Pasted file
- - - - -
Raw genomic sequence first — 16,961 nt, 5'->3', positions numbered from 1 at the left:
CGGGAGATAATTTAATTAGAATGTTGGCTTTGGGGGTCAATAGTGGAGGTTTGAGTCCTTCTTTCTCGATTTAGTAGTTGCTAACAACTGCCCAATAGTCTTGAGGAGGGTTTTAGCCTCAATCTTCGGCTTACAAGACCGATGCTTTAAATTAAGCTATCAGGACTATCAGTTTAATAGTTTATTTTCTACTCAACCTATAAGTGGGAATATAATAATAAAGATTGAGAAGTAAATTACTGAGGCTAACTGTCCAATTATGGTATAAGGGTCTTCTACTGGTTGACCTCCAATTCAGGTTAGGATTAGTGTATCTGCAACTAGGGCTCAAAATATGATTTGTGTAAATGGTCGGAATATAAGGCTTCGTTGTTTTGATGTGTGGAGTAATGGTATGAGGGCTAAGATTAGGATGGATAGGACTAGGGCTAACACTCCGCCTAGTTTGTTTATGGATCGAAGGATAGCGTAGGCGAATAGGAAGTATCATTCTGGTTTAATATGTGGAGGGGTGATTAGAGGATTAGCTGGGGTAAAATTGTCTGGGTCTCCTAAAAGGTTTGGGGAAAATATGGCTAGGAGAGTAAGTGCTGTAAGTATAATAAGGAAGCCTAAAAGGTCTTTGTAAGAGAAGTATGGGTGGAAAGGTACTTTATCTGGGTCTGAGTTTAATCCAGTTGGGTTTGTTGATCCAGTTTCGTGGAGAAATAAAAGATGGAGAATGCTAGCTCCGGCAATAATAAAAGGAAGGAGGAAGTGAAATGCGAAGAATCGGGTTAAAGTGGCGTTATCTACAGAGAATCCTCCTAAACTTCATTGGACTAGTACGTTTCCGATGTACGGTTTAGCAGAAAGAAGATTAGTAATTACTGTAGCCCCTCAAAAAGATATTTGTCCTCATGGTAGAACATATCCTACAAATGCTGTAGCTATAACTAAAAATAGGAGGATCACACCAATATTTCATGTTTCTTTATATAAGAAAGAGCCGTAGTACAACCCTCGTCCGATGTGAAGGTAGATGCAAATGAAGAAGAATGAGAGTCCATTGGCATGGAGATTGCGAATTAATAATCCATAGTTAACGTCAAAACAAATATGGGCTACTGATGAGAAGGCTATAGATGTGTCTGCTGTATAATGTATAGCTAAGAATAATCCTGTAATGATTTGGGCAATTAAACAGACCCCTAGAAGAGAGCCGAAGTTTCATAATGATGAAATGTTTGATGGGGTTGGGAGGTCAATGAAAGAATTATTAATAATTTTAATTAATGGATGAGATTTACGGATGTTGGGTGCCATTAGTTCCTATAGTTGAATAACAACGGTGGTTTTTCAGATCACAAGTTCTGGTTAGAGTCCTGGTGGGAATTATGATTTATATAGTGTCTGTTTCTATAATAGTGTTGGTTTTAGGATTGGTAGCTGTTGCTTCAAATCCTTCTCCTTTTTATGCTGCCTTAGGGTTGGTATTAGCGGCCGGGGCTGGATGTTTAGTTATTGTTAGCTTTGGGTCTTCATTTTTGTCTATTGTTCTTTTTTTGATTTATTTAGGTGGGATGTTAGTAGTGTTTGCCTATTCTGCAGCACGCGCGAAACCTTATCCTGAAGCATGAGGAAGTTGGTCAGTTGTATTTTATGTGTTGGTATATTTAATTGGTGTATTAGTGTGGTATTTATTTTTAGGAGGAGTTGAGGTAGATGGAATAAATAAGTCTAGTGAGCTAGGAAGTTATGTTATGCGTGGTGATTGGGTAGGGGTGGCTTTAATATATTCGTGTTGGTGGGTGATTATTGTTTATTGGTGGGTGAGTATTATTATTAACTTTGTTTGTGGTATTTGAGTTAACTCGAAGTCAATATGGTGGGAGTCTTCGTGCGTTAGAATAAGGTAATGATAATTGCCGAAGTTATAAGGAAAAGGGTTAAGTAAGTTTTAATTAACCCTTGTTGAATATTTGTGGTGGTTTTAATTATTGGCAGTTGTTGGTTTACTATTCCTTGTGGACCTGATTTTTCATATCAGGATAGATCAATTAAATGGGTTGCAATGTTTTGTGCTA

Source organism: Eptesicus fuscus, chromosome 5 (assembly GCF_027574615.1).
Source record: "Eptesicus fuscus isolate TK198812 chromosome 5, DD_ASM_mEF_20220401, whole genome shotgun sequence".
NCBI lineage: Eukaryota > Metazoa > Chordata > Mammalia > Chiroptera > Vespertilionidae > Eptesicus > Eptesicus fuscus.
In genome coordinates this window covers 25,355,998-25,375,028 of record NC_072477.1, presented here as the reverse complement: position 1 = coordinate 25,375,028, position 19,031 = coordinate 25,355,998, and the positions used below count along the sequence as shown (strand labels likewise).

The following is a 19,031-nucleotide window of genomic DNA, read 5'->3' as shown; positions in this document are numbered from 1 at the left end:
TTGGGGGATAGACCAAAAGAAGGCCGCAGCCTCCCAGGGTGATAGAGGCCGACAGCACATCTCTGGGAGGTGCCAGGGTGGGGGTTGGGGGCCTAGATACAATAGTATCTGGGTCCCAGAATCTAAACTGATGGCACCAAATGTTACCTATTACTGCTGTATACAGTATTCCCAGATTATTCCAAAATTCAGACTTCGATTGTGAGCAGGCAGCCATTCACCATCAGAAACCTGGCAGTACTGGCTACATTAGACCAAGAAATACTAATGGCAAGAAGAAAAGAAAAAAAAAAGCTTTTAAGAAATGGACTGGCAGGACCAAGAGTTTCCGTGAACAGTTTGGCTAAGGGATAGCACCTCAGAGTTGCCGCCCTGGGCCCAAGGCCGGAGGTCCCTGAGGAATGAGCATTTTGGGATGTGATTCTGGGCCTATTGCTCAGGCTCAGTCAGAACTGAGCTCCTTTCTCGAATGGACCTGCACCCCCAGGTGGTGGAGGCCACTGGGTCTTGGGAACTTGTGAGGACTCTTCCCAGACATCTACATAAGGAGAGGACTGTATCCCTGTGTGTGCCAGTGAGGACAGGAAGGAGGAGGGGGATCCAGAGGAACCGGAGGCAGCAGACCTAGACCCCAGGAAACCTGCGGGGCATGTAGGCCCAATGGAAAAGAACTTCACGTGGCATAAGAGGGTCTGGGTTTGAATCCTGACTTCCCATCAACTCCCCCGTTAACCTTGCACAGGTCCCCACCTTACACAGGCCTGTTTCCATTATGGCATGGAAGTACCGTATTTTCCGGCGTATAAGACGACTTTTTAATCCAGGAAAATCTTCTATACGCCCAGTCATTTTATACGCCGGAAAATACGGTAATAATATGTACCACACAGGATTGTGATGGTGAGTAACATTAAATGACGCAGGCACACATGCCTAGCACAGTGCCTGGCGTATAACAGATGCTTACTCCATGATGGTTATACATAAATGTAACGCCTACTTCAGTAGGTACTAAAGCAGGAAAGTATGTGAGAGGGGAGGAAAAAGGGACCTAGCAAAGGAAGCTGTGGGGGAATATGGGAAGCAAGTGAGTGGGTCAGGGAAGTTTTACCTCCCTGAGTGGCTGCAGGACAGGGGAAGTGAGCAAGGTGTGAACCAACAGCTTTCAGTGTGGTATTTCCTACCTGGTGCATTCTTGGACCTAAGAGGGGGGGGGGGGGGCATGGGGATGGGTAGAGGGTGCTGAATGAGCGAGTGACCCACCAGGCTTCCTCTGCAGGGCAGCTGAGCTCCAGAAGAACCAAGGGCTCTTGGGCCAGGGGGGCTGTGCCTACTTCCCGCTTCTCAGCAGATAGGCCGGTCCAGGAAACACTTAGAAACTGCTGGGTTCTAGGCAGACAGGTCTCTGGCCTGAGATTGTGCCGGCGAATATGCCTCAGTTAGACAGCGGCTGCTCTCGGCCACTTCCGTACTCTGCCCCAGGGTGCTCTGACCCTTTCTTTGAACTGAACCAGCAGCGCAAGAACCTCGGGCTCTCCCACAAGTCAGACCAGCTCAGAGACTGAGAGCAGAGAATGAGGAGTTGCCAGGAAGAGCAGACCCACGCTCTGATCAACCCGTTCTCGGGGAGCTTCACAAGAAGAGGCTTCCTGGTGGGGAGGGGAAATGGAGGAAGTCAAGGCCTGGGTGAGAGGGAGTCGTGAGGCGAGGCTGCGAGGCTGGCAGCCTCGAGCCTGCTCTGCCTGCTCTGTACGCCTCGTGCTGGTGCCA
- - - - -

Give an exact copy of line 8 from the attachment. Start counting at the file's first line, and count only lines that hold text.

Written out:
TTGGGGGATAGACCAAAAGAAGGCCGCAGCCTCCCAGGGTGATAGAGGCCGACAGCACATCTCTGGGAGGTGCCAGGGTGGGGGTTGGGGGCCTAGATACAATAGTATCTGGGTCCCAGAATCTAAACTGATGGCACCAAATGTTACCTATTACTGCTGTATACAGTATTCCCAGATTATTCCAAAATTCAGACTTCGATTGTGAGCAGGCAGCCATTCACCATCAGAAACCTGGCAGTACTGGCTACATTAGACCAAGAAATACTAATGGCAAGAAGAAAAGAAAAAAAAAAGCTTTTAAGAAATGGACTGGCAGGACCAAGAGTTTCCGTGAACAGTTTGGCTAAGGGATAGCACCTCAGAGTTGCCGCCCTGGGCCCAAGGCCGGAGGTCCCTGAGGAATGAGCATTTTGGGATGTGATTCTGGGCCTATTGCTCAGGCTCAGTCAGAACTGAGCTCCTTTCTCGAATGGACCTGCACCCCCAGGTGGTGGAGGCCACTGGGTCTTGGGAACTTGTGAGGACTCTTCCCAGACATCTACATAAGGAGAGGACTGTATCCCTGTGTGTGCCAGTGAGGACAGGAAGGAGGAGGGGGATCCAGAGGAACCGGAGGCAGCAGACCTAGACCCCAGGAAACCTGCGGGGCATGTAGGCCCAATGGAAAAGAACTTCACGTGGCATAAGAGGGTCTGGGTTTGAATCCTGACTTCCCATCAACTCCCCCGTTAACCTTGCACAGGTCCCCACCTTACACAGGCCTGTTTCCATTATGGCATGGAAGTACCGTATTTTCCGGCGTATAAGACGACTTTTTAATCCAGGAAAATCTTCTATACGCCCAGTCATTTTATACGCCGGAAAATACGGTAATAATATGTACCACACAGGATTGTGATGGTGAGTAACATTAAATGACGCAGGCACACATGCCTAGCACAGTGCCTGGCGTATAACAGATGCTTACTCCATGATGGTTATACATAAATGTAACGCCTACTTCAGTAGGTACTAAAGCAGGAAAGTATGTGAGAGGGGAGGAAAAAGGGACCTAGCAAAGGAAGCTGTGGGGGAATATGGGAAGCAAGTGAGTGGGTCAGGGAAGTTTTACCTCCCTGAGTGGCTGCAGGACAGGGGAAGTGAGCAAGGTGTGAACCAACAGCTTTCAGTGTGGTATTTCCTACCTGGTGCATTCTTGGACCTAAGAGGGGGGGGGGGGGGCATGGGGATGGGTAGAGGGTGCTGAATGAGCGAGTGACCCACCAGGCTTCCTCTGCAGGGCAGCTGAGCTCCAGAAGAACCAAGGGCTCTTGGGCCAGGGGGGCTGTGCCTACTTCCCGCTTCTCAGCAGATAGGCCGGTCCAGGAAACACTTAGAAACTGCTGGGTTCTAGGCAGACAGGTCTCTGGCCTGAGATTGTGCCGGCGAATATGCCTCAGTTAGACAGCGGCTGCTCTCGGCCACTTCCGTACTCTGCCCCAGGGTGCTCTGACCCTTTCTTTGAACTGAACCAGCAGCGCAAGAACCTCGGGCTCTCCCACAAGTCAGACCAGCTCAGAGACTGAGAGCAGAGAATGAGGAGTTGCCAGGAAGAGCAGACCCACGCTCTGATCAACCCGTTCTCGGGGAGCTTCACAAGAAGAGGCTTCCTGGTGGGGAGGGGAAATGGAGGAAGTCAAGGCCTGGGTGAGAGGGAGTCGTGAGGCGAGGCTGCGAGGCTGGCAGCCTCGAGCCTGCTCTGCCTGCTCTGTACGCCTCGTGCTGGTGCCA